There was some discussion on Eric Von's show on WMCS-AM during the "Backstory" segment about whether or not Michael McGee Jr should be removed from his committee assignments during the investigations, prosecution and sentencing to come. Former Crazy Shepherd columnist Dave Berkman argued that McGee Jr is innocent until proven guilty, and that he was uncomfortable at any level of government of removing an elected official from their chairmanships and committee assignments until they've been proven guilty.
While it's nice to hear such a reasoned and stirring defense of former House Majority Leader Tom Delay (R) by Berkman, I find myself reluctantly agreeing with Rick Esenberg who patiently explained why someone should be removed from those positions as a matter of prudence while the investigation proceeds. He compared the McGee Jr situation to a cop who is assigned desk duty after shooting someone while the investigation proceeds. Whether or not it is likely the shooting is wrongful, you still don't want the police officer on the street making decisions about using their gun while their judgement in that area is being investigated. Similarly, you don't want a politician in the position of being able to use the power that he is accused of abusing until trust is restored.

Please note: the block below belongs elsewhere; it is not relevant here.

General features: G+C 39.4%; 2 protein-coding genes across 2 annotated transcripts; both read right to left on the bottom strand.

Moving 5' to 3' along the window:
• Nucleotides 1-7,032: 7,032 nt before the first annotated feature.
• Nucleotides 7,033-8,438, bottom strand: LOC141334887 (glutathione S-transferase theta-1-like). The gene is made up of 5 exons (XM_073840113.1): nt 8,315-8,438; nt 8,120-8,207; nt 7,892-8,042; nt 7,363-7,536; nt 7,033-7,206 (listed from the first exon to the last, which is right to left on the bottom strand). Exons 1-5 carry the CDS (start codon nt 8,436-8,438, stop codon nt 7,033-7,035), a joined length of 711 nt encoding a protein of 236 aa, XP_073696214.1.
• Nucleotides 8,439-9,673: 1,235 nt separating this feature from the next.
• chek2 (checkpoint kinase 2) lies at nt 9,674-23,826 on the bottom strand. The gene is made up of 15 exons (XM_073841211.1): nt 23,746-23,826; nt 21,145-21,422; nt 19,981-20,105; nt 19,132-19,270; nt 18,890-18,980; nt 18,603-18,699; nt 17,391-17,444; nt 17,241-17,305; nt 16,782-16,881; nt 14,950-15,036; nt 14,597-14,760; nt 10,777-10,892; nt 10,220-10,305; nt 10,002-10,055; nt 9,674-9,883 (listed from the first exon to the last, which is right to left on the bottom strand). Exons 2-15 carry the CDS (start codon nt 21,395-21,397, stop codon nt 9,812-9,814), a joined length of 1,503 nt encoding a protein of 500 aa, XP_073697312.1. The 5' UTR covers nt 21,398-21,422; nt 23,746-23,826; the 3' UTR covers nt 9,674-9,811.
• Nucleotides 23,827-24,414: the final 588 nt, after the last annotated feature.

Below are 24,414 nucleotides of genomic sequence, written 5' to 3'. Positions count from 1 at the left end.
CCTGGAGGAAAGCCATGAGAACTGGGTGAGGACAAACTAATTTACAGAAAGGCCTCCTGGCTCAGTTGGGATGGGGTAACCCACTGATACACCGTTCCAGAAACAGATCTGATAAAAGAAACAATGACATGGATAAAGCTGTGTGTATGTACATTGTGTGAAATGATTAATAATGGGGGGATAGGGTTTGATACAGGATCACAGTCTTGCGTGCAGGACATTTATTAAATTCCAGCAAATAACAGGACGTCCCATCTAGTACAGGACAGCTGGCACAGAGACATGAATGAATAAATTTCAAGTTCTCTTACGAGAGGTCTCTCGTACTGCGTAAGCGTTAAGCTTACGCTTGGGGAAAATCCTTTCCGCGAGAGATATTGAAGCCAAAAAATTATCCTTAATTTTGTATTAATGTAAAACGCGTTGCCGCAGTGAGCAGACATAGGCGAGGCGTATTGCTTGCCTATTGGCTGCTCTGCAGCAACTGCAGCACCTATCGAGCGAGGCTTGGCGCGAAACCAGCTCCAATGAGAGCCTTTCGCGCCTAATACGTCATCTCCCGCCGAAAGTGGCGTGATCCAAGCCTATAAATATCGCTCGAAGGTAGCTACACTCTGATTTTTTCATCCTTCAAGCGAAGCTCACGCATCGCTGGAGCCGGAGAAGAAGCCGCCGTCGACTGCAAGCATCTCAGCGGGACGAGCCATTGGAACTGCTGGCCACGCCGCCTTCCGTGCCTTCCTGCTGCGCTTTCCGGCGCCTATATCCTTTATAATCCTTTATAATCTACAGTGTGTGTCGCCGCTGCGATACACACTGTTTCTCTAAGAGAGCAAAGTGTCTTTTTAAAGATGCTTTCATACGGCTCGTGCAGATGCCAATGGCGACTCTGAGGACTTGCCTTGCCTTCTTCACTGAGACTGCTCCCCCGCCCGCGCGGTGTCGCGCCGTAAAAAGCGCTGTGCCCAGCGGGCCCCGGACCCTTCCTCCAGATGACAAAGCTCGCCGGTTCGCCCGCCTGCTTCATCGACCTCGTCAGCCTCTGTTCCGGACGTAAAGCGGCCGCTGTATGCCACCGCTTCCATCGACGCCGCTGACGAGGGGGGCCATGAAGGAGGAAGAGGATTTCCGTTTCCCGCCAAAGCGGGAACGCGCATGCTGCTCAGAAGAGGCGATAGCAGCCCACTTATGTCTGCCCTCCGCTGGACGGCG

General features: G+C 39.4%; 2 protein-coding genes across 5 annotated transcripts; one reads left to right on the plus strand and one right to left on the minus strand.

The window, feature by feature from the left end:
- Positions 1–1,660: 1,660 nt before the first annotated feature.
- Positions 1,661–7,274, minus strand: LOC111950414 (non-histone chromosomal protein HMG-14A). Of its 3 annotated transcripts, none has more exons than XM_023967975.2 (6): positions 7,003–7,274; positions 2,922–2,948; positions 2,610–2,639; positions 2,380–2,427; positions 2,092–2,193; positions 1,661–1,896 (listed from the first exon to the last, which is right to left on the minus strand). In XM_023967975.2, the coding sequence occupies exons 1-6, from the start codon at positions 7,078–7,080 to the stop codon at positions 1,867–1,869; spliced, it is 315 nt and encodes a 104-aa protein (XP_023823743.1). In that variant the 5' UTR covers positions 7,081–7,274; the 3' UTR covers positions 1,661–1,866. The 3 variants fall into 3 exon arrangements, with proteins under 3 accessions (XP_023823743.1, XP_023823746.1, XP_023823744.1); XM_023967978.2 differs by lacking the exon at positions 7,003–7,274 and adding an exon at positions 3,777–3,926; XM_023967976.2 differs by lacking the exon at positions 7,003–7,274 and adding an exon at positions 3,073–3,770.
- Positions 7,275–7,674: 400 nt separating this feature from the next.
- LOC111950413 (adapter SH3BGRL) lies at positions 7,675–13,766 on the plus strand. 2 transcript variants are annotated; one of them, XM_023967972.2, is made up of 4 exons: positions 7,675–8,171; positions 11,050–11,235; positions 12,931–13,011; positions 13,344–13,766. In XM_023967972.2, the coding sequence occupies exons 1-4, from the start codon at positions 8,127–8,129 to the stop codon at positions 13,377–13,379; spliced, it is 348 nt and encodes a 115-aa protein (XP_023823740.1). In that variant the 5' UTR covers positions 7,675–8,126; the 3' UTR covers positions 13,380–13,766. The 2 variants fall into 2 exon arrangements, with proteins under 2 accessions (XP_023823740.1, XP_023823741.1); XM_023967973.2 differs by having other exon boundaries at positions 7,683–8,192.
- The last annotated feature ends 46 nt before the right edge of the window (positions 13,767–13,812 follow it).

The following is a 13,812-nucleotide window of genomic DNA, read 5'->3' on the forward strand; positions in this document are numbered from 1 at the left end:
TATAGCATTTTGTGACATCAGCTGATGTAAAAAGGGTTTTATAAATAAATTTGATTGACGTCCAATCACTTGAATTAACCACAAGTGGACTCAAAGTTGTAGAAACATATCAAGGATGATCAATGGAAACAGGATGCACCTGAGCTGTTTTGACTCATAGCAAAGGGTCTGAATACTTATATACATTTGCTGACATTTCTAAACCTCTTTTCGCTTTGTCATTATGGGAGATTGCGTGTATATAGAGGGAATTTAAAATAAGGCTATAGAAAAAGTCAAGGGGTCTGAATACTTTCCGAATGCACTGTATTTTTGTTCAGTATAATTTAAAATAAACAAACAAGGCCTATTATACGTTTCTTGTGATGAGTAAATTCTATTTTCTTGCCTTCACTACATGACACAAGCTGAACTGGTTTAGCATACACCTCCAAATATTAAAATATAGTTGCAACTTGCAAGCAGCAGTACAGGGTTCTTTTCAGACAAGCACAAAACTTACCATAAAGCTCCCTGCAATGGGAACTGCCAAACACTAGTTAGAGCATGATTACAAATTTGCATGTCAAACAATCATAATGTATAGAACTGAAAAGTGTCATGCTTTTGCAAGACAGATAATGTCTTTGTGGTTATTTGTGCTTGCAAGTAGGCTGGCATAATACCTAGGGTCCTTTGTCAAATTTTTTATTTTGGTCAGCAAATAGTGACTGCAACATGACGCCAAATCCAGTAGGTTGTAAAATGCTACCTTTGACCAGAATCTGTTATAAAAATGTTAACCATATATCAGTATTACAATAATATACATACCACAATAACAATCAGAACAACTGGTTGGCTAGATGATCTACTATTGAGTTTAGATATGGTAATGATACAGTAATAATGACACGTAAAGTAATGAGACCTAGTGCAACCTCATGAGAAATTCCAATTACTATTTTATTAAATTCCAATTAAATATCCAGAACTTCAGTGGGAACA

I want to take this a step further. Mark Belling reminded his audience today that McGee Jr still gets paid while the investigations continue (ht: Patrick at Badger Blogger) and that if he holds out until April 2008 McGee Jr will be vested in his pension.
Let me remind you what McGee Jr's lawyer said in court,
McGee's attorney, Glen Givens, said prosecutors are confused about street language and at worst the trio were guilty of planning a battery, which is a misdemeanor.So McGee Jr's defense is that he was engaged in a conspiracy of violence, just an amount of violence not rising to the felony level. So we're no longer talking about whether or not McGee Jr is guilty. Instead the questions left are the severity of the crimes, their cataloging and his sentence.
There's not any reason for him to remain in office a moment longer than it takes for the Milwaukee Common Council to remove him.
The Milwaukee Journal Sentinel has already asked McGee Jr to resign. Milwaukee Common Council President Willie Hines Jr is calling for a thorough review of "all license applications and other city business under way in McGee's district."
It's time to step it up and remove McGee Jr from office, and it's already past time for the city leadership to take the necessary steps to start the process.
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